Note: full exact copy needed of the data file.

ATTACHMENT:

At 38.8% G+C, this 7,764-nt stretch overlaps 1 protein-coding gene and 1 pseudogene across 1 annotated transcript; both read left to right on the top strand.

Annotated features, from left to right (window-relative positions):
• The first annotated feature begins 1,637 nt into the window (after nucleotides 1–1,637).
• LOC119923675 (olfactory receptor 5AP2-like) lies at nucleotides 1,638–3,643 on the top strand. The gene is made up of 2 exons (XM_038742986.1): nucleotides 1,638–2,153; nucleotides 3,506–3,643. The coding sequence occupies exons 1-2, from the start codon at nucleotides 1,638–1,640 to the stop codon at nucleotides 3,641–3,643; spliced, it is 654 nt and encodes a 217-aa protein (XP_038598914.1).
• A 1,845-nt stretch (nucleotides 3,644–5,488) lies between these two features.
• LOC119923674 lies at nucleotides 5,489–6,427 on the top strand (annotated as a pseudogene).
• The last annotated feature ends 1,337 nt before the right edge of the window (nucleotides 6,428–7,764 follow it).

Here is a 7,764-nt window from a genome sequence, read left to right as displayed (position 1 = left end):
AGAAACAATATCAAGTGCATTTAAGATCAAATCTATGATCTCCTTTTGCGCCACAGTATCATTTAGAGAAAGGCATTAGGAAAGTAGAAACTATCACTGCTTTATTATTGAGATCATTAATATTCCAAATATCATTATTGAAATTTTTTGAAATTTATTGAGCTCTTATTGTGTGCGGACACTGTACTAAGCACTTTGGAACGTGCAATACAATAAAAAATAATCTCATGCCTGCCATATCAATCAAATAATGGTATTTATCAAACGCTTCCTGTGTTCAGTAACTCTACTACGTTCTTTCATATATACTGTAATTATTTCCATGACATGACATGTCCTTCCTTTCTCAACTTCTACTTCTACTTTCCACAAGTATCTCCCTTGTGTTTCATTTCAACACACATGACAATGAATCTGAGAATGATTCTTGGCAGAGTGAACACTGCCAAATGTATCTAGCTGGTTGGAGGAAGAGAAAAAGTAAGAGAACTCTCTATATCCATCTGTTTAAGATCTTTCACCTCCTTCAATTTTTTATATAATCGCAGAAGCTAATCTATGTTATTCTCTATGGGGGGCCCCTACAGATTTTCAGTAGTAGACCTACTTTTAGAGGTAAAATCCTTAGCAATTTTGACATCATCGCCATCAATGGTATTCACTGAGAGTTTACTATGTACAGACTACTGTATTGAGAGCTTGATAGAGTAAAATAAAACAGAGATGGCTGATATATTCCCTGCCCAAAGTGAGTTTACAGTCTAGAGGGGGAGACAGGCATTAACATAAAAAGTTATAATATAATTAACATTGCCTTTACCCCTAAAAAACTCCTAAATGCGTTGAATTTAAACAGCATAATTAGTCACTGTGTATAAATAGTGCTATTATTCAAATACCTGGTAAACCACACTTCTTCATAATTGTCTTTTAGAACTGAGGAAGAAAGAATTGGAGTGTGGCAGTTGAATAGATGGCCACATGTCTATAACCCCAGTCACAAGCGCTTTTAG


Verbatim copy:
At 38.8% G+C, this 7,764-nt stretch overlaps 1 protein-coding gene and 1 pseudogene across 1 annotated transcript; both read left to right on the top strand.

Annotated features, from left to right (window-relative positions):
• The first annotated feature begins 1,637 nt into the window (after nucleotides 1–1,637).
• LOC119923675 (olfactory receptor 5AP2-like) lies at nucleotides 1,638–3,643 on the top strand. The gene is made up of 2 exons (XM_038742986.1): nucleotides 1,638–2,153; nucleotides 3,506–3,643. The coding sequence occupies exons 1-2, from the start codon at nucleotides 1,638–1,640 to the stop codon at nucleotides 3,641–3,643; spliced, it is 654 nt and encodes a 217-aa protein (XP_038598914.1).
• A 1,845-nt stretch (nucleotides 3,644–5,488) lies between these two features.
• LOC119923674 lies at nucleotides 5,489–6,427 on the top strand (annotated as a pseudogene).
• The last annotated feature ends 1,337 nt before the right edge of the window (nucleotides 6,428–7,764 follow it).

Here is a 7,764-nt window from a genome sequence, read left to right as displayed (position 1 = left end):
AGAAACAATATCAAGTGCATTTAAGATCAAATCTATGATCTCCTTTTGCGCCACAGTATCATTTAGAGAAAGGCATTAGGAAAGTAGAAACTATCACTGCTTTATTATTGAGATCATTAATATTCCAAATATCATTATTGAAATTTTTTGAAATTTATTGAGCTCTTATTGTGTGCGGACACTGTACTAAGCACTTTGGAACGTGCAATACAATAAAAAATAATCTCATGCCTGCCATATCAATCAAATAATGGTATTTATCAAACGCTTCCTGTGTTCAGTAACTCTACTACGTTCTTTCATATATACTGTAATTATTTCCATGACATGACATGTCCTTCCTTTCTCAACTTCTACTTCTACTTTCCACAAGTATCTCCCTTGTGTTTCATTTCAACACACATGACAATGAATCTGAGAATGATTCTTGGCAGAGTGAACACTGCCAAATGTATCTAGCTGGTTGGAGGAAGAGAAAAAGTAAGAGAACTCTCTATATCCATCTGTTTAAGATCTTTCACCTCCTTCAATTTTTTATATAATCGCAGAAGCTAATCTATGTTATTCTCTATGGGGGGCCCCTACAGATTTTCAGTAGTAGACCTACTTTTAGAGGTAAAATCCTTAGCAATTTTGACATCATCGCCATCAATGGTATTCACTGAGAGTTTACTATGTACAGACTACTGTATTGAGAGCTTGATAGAGTAAAATAAAACAGAGATGGCTGATATATTCCCTGCCCAAAGTGAGTTTACAGTCTAGAGGGGGAGACAGGCATTAACATAAAAAGTTATAATATAATTAACATTGCCTTTACCCCTAAAAAACTCCTAAATGCGTTGAATTTAAACAGCATAATTAGTCACTGTGTATAAATAGTGCTATTATTCAAATACCTGGTAAACCACACTTCTTCATAATTGTCTTTTAGAACTGAGGAAGAAAGAATTGGAGTGTGGCAGTTGAATAGATGGCCACATGTCTATAACCCCAGTCACAAGCGCTTTTAG